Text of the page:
In our February round-up, we explore retailer activity and the latest ways that brands are using experience to add value and drive footfall. We also review the new and innovative technology that is changing the way we shop and evaluate the trends shaking-up the grocery sector this month.
Fitness brands are analysing customers’ DNA to curate hyper-specific recommendations for diet and exercise, taking personalisation to a whole new level. Brands, such as AthGene in Denmark, use mouth swabs to collect DNA from customers and send insights about their genetic makeup. The tailored information may include sensitivity to carbohydrates and muscle fibre composition allowing users to tailor their diet and workouts accordingly. Other examples include health start-up Thorne, who send personalised health plans that let users improve aspects from ‘Stress’, to ‘Sleep’ and ‘Fertility’ entirely based on DNA samples. What we are seeing is the next step of how brands can help their customers improve health and how customers can gain cutting-edge knowledge on key health factors which can boost their wellbeing.
Fashion brand, H&M, have opened a new concept store in London’s Kings Mall shopping centre in Hammersmith. The store focuses on sustainability with checkout signs encouraging the recycling of unwanted used clothing through incentivising customers with discounts on future purchases. In addition, a “Repair & Remake” department offers personalised embroidery and free clothing repairs to members of the H&M Club loyalty program. By providing these options for their shoppers, H&M puts an emphasis on sustainability which counters the criticism that many retailers receive about fast fashion and waste generation.
After changing the way we shop with the first checkout-free grocery store, other retailers are beginning to try ground-breaking alternatives to the Amazon Go store. One alternative may have solved some of the problems that Amazon has suffered; including the unpracticality of building a store from scratch. Caper have envisioned checkout-free shopping through an AI-powered trolley which recognises items in the cart and includes a card machine for when customers want to pay for their shopping. The cart also features recipe recommendations, store maps and offers on food. Caper has eliminated the need for the store to have to be built from the ground up and added elements to improve their in-store journey.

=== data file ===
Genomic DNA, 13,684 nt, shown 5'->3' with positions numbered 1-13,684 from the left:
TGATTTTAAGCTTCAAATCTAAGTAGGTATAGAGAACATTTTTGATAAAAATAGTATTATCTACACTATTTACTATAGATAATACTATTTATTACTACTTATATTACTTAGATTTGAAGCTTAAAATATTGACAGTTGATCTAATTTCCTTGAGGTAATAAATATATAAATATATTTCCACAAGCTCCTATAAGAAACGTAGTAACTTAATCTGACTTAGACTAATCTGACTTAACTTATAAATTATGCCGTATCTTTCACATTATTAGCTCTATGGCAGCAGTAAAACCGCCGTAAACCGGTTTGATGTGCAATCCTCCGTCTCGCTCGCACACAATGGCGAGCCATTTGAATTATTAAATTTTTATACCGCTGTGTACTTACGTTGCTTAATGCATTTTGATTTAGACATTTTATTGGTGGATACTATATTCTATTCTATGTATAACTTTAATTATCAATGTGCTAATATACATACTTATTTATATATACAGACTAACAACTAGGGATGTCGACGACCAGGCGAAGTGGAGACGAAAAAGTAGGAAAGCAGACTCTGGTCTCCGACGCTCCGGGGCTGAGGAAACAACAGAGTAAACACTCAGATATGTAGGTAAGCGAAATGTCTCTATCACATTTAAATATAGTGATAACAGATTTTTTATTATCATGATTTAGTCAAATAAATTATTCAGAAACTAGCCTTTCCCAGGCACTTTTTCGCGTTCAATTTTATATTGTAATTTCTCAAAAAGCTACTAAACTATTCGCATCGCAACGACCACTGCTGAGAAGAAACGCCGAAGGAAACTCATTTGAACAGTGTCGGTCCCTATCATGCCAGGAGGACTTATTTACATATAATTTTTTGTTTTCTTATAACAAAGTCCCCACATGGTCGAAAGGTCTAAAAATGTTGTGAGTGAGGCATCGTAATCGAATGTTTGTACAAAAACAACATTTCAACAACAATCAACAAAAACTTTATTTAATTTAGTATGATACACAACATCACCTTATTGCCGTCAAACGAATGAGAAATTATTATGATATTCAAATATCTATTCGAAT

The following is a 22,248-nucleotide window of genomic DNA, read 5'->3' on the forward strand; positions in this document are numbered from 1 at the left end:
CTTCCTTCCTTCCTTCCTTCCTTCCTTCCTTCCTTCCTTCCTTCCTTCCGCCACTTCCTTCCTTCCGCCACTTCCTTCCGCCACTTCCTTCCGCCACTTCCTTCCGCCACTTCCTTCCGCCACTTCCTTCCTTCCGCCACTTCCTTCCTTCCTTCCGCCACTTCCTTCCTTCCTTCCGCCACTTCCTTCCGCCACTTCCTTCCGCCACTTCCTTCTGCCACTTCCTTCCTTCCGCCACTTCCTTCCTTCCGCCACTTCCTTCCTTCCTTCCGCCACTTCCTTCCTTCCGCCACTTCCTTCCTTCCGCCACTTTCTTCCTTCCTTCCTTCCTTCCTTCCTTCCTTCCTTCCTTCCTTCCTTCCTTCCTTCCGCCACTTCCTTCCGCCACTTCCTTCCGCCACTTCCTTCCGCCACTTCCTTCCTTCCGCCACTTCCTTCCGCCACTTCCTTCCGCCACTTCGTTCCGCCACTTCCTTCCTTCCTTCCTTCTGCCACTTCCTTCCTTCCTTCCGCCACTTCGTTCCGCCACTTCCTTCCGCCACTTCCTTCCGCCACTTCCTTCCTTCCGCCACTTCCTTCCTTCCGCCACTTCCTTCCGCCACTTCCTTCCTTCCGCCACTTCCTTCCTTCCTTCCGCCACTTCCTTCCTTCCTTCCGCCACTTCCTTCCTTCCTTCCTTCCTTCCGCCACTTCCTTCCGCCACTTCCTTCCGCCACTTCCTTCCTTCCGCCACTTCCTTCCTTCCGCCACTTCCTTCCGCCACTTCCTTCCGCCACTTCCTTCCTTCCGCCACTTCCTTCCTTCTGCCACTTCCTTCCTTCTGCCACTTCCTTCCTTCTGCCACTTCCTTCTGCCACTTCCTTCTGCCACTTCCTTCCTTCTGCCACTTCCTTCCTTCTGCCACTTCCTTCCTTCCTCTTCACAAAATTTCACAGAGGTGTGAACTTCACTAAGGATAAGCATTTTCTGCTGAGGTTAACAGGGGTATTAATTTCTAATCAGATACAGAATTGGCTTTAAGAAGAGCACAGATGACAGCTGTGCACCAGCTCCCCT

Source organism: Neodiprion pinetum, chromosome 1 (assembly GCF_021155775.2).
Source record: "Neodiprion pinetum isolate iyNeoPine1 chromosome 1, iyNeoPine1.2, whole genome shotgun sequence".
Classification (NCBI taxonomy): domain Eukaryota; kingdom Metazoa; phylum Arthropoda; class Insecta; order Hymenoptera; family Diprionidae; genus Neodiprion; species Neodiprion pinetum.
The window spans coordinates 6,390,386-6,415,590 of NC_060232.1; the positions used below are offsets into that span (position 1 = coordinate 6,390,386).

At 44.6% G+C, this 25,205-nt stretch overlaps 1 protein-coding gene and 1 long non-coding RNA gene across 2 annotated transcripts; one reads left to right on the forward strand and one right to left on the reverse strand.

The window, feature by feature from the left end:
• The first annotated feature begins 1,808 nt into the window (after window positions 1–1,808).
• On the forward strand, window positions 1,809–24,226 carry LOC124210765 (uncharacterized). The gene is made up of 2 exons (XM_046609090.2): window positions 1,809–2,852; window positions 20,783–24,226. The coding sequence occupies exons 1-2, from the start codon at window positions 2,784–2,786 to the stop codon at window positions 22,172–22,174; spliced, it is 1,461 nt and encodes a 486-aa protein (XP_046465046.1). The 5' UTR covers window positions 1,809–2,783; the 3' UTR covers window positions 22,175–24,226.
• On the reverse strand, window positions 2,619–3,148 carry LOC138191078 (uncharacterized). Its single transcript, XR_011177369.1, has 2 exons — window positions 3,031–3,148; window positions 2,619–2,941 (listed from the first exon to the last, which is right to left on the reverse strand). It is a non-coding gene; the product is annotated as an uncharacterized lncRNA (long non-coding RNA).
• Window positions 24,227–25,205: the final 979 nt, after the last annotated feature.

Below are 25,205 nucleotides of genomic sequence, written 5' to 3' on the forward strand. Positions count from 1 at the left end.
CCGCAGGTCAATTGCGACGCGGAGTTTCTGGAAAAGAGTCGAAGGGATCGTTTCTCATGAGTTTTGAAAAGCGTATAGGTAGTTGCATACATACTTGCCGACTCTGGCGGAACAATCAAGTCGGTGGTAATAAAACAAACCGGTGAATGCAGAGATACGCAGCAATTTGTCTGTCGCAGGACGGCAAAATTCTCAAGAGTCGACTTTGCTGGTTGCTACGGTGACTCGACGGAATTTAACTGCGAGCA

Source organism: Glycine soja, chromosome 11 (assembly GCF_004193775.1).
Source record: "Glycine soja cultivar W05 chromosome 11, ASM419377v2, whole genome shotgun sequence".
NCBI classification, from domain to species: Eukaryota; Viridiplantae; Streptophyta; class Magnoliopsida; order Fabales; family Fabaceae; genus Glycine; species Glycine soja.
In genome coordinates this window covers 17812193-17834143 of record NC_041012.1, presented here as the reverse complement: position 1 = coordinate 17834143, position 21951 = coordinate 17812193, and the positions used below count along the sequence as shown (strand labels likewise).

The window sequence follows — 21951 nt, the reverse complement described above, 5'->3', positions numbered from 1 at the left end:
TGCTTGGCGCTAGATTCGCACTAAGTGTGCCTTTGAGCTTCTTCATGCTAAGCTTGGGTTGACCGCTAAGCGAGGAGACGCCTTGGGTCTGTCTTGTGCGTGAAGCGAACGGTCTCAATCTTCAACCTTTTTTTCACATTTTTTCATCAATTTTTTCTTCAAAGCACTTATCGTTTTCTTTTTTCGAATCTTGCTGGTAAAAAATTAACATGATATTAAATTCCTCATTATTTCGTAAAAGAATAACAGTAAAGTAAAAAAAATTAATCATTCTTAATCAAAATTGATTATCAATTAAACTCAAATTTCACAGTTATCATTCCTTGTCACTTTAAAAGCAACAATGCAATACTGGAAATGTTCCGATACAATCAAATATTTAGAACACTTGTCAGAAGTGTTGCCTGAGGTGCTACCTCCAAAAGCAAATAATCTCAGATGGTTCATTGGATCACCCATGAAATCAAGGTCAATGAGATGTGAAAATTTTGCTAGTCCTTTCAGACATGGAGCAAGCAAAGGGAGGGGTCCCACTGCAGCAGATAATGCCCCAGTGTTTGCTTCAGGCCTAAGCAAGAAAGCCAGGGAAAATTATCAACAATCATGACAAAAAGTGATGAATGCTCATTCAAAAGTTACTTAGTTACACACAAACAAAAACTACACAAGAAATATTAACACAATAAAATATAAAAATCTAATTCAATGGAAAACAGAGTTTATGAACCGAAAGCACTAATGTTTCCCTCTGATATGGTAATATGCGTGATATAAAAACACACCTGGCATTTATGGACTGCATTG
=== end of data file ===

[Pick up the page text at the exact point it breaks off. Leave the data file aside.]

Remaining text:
IKEA is testing a subscription-based furniture leasing model as a way for customers to try out new homeware. The model also creates a way for IKEA to generate repeat purchases and keep customers coming back in-store to test out new products. Customers will lease products for a pre-determined time before the company refurbishes the product for re-use. This is a great way to appeal to a younger demographic who are keen to constantly refresh their homes to find out what works for their style and needs. The subscription model also allows customers to try new things before committing to expensive purchases. While the trial will roll out in Switzerland first, we hope we’re not far behind!
Retailers are trying to crack autonomous vehicles which deliver packages straight to a customer's door. Amazon’s ‘Scout’ robot and Walmart’s autonomous vehicle are two examples of the home-delivery systems which are currently being trialled. These brands seem to be on the cusp of a technology which may well completely alter the way delivery systems work in the last-mile. However, does this mean anything for customer experience? As more focus is put on unique and personalised experiences in retail, it will be interesting to see whether this new technology will be accepted or whether the public will view it as a liability.